Two months after torrential rain wiped out train access to Machu Picchu, Peru’s National Institute of Culture (INC) confirmed Monday it will ration the number of entrance tickets to Peru’s most popular tourist destination to ensure the Inca citadel isn’t inundated by visitors after the site reopens on April 1.
News that the INC planned to limit the number of Machu Picchu entrance tickets was first reported Saturday by the South American Explorers in an “Urgent Note” to its members, posted on its Cusco Clubhouse page.
“The sale of entrance tickets to the citadel of Machu Picchu will start March 31 only in the city of Cusco and in limited numbers, in accordance with the need for conservation of the monument, which was declared Cultural Patrimony of Humanity by UNESCO in 1983,” the INC told state-run news agency Andina.
The INC also said that it will only allow hikers onto the Inca Trail if they show they have a return ticket and confirmed seat on the train from Machu Picchu to Piscacucho. Entrance tickets onto the Inca Trail are already sold out for April and May, Diario del Cusco reported.
About 33 people, including tourists, government officials and travel agents, boarded a PeruRail train Monday for a test run on the rebuilt track, daily Peru.21 reported. They traveled between the Piscacucho train station at Km82, where the entrance to the Inca Trail is also located, and Aguas Calientes – the tourist town that sits in the ravine below Machu Picchu
On Friday, Juan Carlos Zevallos, the president of Peruvian transport regulator Ositran, announced after inspecting the train line that it is “in perfect condition to begin operations between Piscacucho and Aguas Calientes.”
Zevallos estimated that as of Thursday, April 1, the rail servcie would transport 1,500 tourists daily to Machu Picchu, and that that number would increase gradually to 2,500 as the rest of the rail line is repaired, El Diario del Cusco reported.
The floods and landslides that cut off train service to Machu Picchu in late January stranded hundreds of tourists in Aguas Calientes for days until they were airlifted out by helicopter. The disaster was taken by many as further proof that other routes in and out of Machu Picchu should be developed not only to provide emergency exits from the zone, but also to break the near-monopoly held by PeruRail and Aguas Calientes on access to the ruins and the tourism dollars that come with it.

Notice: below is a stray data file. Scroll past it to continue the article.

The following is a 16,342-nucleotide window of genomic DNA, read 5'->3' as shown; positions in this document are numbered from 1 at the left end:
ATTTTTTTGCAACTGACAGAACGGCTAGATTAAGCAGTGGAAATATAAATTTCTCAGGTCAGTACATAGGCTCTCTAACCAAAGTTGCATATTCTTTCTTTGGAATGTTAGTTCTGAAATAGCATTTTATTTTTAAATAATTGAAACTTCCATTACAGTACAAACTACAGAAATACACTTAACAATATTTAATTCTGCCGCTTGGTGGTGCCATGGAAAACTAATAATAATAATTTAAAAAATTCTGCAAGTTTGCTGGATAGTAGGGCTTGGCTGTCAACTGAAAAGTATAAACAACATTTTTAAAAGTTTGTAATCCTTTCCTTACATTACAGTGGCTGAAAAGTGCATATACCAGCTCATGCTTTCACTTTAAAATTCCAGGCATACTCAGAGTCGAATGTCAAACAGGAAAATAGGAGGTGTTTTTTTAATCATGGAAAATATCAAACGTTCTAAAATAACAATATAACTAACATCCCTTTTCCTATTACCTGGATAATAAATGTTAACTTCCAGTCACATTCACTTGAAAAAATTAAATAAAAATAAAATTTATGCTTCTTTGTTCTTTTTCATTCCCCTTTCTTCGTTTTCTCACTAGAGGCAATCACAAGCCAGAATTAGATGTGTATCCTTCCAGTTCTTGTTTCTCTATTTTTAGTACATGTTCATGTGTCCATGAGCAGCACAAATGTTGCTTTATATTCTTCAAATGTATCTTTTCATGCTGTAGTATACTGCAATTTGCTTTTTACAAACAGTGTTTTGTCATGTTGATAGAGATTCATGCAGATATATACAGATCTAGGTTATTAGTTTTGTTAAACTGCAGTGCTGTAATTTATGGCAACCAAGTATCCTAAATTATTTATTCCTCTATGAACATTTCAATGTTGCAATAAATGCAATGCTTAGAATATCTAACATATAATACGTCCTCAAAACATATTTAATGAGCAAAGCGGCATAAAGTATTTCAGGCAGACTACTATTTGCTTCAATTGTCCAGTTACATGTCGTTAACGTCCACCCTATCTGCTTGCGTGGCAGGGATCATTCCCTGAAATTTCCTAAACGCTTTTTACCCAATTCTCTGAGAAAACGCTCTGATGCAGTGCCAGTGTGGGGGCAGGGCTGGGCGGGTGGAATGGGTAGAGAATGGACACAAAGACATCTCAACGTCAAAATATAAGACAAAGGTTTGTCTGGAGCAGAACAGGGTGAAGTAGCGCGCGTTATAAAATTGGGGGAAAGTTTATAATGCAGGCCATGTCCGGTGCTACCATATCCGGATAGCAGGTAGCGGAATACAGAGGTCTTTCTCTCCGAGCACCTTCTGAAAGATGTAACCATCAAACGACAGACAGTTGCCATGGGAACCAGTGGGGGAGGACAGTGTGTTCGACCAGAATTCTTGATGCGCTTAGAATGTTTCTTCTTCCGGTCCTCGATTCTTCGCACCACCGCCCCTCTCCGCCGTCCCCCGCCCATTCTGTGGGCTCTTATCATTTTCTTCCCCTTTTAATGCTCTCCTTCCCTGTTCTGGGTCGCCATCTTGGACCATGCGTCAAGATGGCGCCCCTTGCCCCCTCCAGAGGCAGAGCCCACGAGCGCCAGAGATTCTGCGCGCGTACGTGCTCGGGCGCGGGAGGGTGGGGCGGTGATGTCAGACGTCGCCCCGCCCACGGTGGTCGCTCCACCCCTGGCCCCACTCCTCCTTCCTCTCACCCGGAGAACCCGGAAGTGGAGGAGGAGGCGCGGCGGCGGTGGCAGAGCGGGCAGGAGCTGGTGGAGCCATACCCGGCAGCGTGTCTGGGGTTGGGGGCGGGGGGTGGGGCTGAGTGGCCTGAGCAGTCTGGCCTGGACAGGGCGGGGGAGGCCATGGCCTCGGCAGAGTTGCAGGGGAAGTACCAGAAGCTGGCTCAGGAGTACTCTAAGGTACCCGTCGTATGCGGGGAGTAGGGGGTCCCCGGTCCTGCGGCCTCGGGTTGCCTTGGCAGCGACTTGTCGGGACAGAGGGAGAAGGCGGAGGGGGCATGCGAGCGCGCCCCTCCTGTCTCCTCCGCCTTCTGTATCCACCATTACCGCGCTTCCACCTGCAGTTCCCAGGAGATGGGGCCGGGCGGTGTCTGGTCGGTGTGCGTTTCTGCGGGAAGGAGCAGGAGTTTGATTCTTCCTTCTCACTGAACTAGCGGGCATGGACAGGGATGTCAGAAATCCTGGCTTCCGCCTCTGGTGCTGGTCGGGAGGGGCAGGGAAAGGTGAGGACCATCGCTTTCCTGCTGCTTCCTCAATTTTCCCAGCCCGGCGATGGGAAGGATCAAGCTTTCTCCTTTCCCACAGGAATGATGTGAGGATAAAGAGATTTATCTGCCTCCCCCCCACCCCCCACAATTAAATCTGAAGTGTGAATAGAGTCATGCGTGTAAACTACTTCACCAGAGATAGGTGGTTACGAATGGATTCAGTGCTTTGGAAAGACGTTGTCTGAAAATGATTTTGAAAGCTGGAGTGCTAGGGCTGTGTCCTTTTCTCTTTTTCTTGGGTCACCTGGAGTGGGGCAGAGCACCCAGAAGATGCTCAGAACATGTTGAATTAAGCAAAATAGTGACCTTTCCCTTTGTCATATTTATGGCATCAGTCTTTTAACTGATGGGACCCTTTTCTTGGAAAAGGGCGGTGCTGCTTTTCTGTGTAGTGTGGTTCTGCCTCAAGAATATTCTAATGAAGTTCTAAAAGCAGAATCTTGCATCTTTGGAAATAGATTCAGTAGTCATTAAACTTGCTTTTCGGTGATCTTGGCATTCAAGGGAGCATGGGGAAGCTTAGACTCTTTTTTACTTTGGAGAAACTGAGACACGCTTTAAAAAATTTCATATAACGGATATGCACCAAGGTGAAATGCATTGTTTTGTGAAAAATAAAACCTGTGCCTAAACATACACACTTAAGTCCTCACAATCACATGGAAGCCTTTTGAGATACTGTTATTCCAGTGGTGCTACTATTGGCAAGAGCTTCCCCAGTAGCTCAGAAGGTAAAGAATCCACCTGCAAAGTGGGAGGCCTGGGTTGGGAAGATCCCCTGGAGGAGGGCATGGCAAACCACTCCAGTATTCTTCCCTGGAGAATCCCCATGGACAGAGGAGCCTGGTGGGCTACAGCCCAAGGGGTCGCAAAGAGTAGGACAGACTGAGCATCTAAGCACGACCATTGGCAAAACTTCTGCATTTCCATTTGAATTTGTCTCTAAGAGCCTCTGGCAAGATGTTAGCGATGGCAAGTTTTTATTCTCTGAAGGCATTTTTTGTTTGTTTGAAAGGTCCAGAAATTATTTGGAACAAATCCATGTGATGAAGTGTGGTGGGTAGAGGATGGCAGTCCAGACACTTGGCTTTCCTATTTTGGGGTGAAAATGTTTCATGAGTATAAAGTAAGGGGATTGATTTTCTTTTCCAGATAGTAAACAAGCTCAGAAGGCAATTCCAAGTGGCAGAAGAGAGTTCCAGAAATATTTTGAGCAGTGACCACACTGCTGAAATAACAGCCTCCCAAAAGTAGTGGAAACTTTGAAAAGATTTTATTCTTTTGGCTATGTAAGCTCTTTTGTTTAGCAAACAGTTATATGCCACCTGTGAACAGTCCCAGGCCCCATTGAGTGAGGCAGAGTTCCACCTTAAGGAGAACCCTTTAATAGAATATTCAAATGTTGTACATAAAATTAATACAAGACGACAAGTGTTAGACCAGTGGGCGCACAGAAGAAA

But Machu Picchu’s remoteness is also a key element of how INC controls the number of visitors to the 15th century ruins.
The INC said Monday that personnel had been ordered not to leave their posts in the Machu Picchu Historical Sanctuary through April 15 to ensure smooth operations and also to restrict access into the site via alternative routes, including Santa Teresa — popularly known as the backpacker’s “back door” to Machu Picchu.
In 2007, Santa Teresa’s mayor took advantage of the fact that her impoverished town was accessible by road from the city of Cusco and the Sacred Valley by inaugurating the Carrilluchayac bridge. She built the bridge despite strident opposition from Peru’s central government and the INC’ because it allowed easy access via the Hydro-Electric Plant train station, west of Machu Picchu. From there it is a two- to three-hour trek along the the tracks to Puente Ruinas, where the switchback access road up to the citadel begins.
After the flooding in January, residents of Santa Teresa and neighboring towns and villages protested to pressure Cusco Regional Gov. Hugo Gonzales Sayán to send heavy machinery and workers to repair their damaged roads and bridges, and to establish their district as a formal gateway to Machu Picchu.
Gonzales and his regional director of economic development, Jean Paúl Benavente, pledged to make that wish a reality, but the INC and its sister agency, the Natural Resources and Environment Service (Sernanp), which have ultimate oversight of Machu Picchu, put the kibosh on their plan, saying, simply, it was under review.
Advocates for Machu Picchu’s conservation have long expressed fears that if the Santa Teresa route is opened wide, without strict regulation, it could swamp Machu Picchu with too many visitors. Peru’s government has worked hard to appease UNESCO’s demands for greater crowd control at Machu Picchu, and narrowly escaped being added to the list of endangered World Heritage sites in 2008 after the visitor numbers far surpassed the carrying capacity of the ruins.
The UNESCO-sponsored Management Plan for Machu Picchu called for no more than 917 visitors per day – and no more than 385 visitors at any one time – while the INC has recommended a maximum carrying capacity of 2,000 visitors. Peru’s central government advocated in 2002 for 3,400, and the parties settled in 2008 on a daily limit of 2,500 visitors.
The deal was struck after the Peruvian government proposed a $132.5 million emergency plan to preserve the ruins and limit the flow of tourists, as well as take measure to prevent forest fires and landslides. The plan included, among others things, the installation of several miles of optic fiber from Aguas Calientes to the citadel to set up surveillance cameras, the implementation of an entry ticket control program and the restoration of numerous monuments.